Well I’d like to keep going but this piece will get way too long. I’d better save my interview with Brad Holt for another post. After all, I’m not trying to write the Mets minor league version of “War And Peace.” I mean I haven’t even gotten to the game yet!
Okay, so let’s jump ahead a little, like after I had a nice long talk with catcher Juan Centeno on his way back to the clubhouse. I had an opportunity to tell him about MMO, and how I could make him famous and all that, and got him to grudgingly consent to a sit down interview with me the next time our paths crossed. You don’t think he’ll forget do you? Before he ducked into the tunnel he did stop to say that he was very excited to be able to catch this young pitching staff this year. He said he felt the pitching would be there all year and could carry this team far.
A short time later Gorski began throwing his warm up tosses in the bullpen, game time was getting close. I had scoped out a nice vantage point from which to get some good photos of him as he threw, and I got some really great pics before making my way to behind home plate for fist pitch. Here’s one of the better one’s of Gorski in the bullpen:
Well the game was to be starting in about ten minutes so I picked out a nice spot right behind home plate, took out my camera, limbered up my picture taking finger, and practiced my zoom. A little while later the B-Mets took the field, we all stood for the national anthem and the game began.
Gorski was dealing. Very economical with his pitches, pounding the lower part of the zone. His fastball was consistently hitting 91-mph all game. He gave up his first and only base hit to Aeros centerfielder Ben Copeland leading off the fourth inning.
Copeland lashed a line drive down the left field line, which as it left the bat I assumed would be a double. But LF Pedro Zapata came sprinting from left-center all the way to the line, picked up the ball and rocketed a throw in to the second baseman Oswaldo Navarro in time to nail Copeland.
Gorski also walked three batters but they didn’t fare too well. The first was erased immediately on a double play. The second was picked off first by Gorski and gunned down, Dykstra to shortstop Sean Kazmar. The third walk was with two outs and he stranded the runner on first. In all Gorski pitched six dominant innings, with one hit, no runs, 3 walks and 7 K’s.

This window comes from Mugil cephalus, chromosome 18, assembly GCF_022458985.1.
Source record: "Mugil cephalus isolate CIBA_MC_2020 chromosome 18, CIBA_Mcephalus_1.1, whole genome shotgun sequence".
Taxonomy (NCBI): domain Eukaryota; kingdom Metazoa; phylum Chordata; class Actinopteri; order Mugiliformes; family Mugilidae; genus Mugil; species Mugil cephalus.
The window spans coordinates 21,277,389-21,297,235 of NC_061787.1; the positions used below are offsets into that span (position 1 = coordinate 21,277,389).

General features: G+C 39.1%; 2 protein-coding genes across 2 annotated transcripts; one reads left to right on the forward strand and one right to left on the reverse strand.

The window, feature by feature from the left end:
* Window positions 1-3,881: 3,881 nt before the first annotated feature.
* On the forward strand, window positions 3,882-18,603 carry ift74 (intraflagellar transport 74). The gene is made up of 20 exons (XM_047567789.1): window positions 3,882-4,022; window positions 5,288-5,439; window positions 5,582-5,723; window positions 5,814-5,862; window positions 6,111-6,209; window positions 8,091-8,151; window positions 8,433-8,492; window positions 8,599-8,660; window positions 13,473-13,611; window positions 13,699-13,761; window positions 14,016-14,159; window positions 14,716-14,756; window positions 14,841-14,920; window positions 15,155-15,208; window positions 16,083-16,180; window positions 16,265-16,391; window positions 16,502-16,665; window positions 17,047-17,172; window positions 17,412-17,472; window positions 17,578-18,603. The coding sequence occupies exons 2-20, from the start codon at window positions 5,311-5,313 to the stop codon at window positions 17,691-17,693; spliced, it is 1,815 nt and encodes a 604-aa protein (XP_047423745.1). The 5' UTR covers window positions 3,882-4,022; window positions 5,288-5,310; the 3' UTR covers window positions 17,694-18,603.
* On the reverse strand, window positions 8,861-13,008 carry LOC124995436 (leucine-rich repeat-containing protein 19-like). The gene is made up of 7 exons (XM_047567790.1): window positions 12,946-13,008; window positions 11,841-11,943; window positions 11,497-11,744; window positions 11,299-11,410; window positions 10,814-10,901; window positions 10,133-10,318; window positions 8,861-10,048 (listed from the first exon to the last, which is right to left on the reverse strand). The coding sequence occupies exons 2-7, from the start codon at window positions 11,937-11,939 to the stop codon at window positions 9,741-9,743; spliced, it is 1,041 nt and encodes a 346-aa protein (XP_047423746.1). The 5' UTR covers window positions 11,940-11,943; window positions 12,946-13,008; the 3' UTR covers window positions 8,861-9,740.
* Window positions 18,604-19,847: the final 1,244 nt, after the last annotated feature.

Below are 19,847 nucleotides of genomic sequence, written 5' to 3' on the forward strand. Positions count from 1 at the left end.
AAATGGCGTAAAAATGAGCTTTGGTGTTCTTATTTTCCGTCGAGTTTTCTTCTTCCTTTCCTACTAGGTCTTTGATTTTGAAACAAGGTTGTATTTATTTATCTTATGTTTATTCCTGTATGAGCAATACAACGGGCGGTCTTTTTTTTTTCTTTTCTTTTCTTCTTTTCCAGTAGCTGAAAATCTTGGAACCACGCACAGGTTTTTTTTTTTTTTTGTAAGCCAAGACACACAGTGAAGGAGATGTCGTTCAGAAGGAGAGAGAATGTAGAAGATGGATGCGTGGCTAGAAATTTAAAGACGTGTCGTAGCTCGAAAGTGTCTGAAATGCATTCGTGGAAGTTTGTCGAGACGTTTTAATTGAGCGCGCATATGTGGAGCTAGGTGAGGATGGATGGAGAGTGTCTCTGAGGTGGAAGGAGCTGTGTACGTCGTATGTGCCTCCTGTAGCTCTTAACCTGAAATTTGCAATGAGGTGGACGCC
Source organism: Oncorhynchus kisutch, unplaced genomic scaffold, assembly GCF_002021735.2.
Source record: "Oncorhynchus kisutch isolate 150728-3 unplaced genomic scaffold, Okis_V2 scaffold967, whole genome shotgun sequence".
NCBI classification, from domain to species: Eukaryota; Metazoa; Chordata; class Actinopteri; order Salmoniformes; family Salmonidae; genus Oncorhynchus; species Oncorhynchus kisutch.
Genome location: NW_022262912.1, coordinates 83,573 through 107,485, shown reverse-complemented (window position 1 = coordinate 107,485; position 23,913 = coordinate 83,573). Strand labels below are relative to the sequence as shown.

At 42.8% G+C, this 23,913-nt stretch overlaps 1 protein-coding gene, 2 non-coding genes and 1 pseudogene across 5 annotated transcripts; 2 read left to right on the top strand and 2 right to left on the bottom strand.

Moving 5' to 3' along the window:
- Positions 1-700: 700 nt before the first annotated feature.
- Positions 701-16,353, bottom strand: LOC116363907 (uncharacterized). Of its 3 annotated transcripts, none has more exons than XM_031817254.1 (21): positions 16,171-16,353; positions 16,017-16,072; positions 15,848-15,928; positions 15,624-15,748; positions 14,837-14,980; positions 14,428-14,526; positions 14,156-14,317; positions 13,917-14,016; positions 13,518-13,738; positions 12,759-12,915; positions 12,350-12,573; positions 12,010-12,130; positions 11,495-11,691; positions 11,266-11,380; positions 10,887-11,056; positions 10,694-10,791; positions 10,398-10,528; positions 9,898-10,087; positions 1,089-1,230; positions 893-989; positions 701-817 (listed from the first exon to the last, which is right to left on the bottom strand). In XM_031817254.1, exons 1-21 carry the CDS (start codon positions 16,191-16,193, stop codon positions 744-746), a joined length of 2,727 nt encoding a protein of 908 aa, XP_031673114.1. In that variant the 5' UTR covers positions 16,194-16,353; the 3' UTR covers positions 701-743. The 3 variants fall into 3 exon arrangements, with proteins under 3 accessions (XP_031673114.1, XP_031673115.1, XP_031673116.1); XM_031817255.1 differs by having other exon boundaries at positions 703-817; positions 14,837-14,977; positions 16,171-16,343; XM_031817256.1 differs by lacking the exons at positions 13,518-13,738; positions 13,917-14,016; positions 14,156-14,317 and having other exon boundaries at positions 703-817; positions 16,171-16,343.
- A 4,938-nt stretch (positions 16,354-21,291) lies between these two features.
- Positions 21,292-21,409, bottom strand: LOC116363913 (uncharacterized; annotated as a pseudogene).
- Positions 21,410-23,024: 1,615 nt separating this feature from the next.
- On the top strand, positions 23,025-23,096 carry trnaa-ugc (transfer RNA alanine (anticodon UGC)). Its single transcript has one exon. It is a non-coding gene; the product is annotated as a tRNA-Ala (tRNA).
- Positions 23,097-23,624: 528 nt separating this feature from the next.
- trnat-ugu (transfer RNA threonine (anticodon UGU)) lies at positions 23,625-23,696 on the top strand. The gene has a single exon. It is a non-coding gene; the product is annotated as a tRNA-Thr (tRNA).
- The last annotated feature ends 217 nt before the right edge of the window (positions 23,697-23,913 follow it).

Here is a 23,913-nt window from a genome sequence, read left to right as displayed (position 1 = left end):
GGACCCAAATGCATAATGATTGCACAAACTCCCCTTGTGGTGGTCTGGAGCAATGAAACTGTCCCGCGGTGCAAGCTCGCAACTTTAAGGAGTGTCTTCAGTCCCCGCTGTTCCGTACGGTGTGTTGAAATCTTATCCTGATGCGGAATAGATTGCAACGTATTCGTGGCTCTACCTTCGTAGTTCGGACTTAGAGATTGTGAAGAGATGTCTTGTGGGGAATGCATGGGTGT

Thanks to being staked to an early 1-0 lead in the first inning Gorski picked up his first win of the new season. The Binghamton run scored when Matt den Dekker doubled with one out, and scored on a two-out single to center by Allan Dykstra.
After Gorski left the game, RHP Erik Turgeon was summoned to pitch a scoreless 7th inning. The B-Mets got an insurance run in the bottom of the 7th when Jefry Marte led off with a triple to deep right-field. Oswaldo Navarro followed with a fly ball to right that scored Marte, and gave the B-Mets a 2-0 lead.
LHP Rob Carson was called on to pitch the 8th inning. Bringing mid-90′s heat Carson quickly overmatched the first two hitters striking them both out swinging. But the nine-hole hitter, catcher Roberto Perez sliced a deep drive to RF that cleared the wall, and shaved the Bingo lead to 2-1. Carson then got the next hitter, Copeland, to hit a foul pop in shallow leftfield. Shortstop Sean Kazmar made a very impressive hustle play, covering a ton of real estate and crossing way over the foul line to snag the pop-fly with an all out lunge.
The score would remain 2-1 thanks to LHP Josh Edgin who pitched a scoreless ninth for the second time in less than 24 hours. Edgin didn’t allow a hit, and walked one. The most impressive thing about the ninth inning was the shortstop play of Sean Kazmar. The hitters were pounding the ball into the dirt and Kazmar was getting a lot of slow hoppers hit out to him in the hole between short and third.
The first two batters he was able to throw out by making long accurate throws. After a two-out walk he had another hit out to him that he made a tremendous pivot on and threw to second base for the force to end the game. It was good to see the guys pick up their first win of the season so they can relax and just concentrate on playing good baseball.
It was also good to get out of there before the temperature started to plummet. As I made the three hour drive home on Saturday, I tried to see into the future, tried to imagine how this team would fare this season. Of course, it’s way too early to tell anything, but I have to agree with the B-Mets I talked to, this is a very talented pitching staff. There is also good team speed, and they can flash the leather, if this line-up learns how to score runs they could be a formidable team.
We will be checking in with members of the B-Mets periodically over the course of the season. At some point the offense should get a boost when players like Reese Havens and Sean Ratliff return from injury, and others like Cory Vaughn and Darrell Ceciliani are promoted from St. Lucie. Check back towards the end of the month when Petey Pete hits the road again. This time it will be a series with the AAA Buffalo Bisons against the Lehigh Valley Iron Pigs, in Allentown, PA. Hopefully we’ll have lots of great new photos and exclusive interviews coming your way, right here on MMO.
So be sure to visit MMO everyday for ALL your Mets baseball information needs. We got more good Mets stuff than you can find anywhere else. If you missed Part I of this series >click here<
About the Author: Peter Shapiro
The first time I went to Shea was not for a Mets game, it was for the Beatles concert there in August of '66. My first Met game was '67, a guy named Salty Parker was the interim-manager then. My first pennant race was 1969. As a 12 year-old that summer and fall, I managed to get to the park for 3 games. The first was the beginning of the Miracle which actually started on Tuesday July 8, 1969 with a day game against the Cubs. I was there a lot in '73. I saw games 3 & 5 of the 1973 NL Playoffs against the "Big Red Machine", from the upper deck behind home plate. It was from there that I witnessed the fight between Bud Harrelson and Pete Rose, and the mayhem that ensued. And that sweet victory in game 5! I saw a couple of WS games at Shea that year against that legendary Oakland A's club. I was there in 1985 for every single game Dr. K pitched including his two 16 strikeout performances, and the day he one-hit the Cubs on an infield single and the Mets won 1-0. I loved being a Met fan in those days. Hopefully we are once again preparing to emerge from the darkness.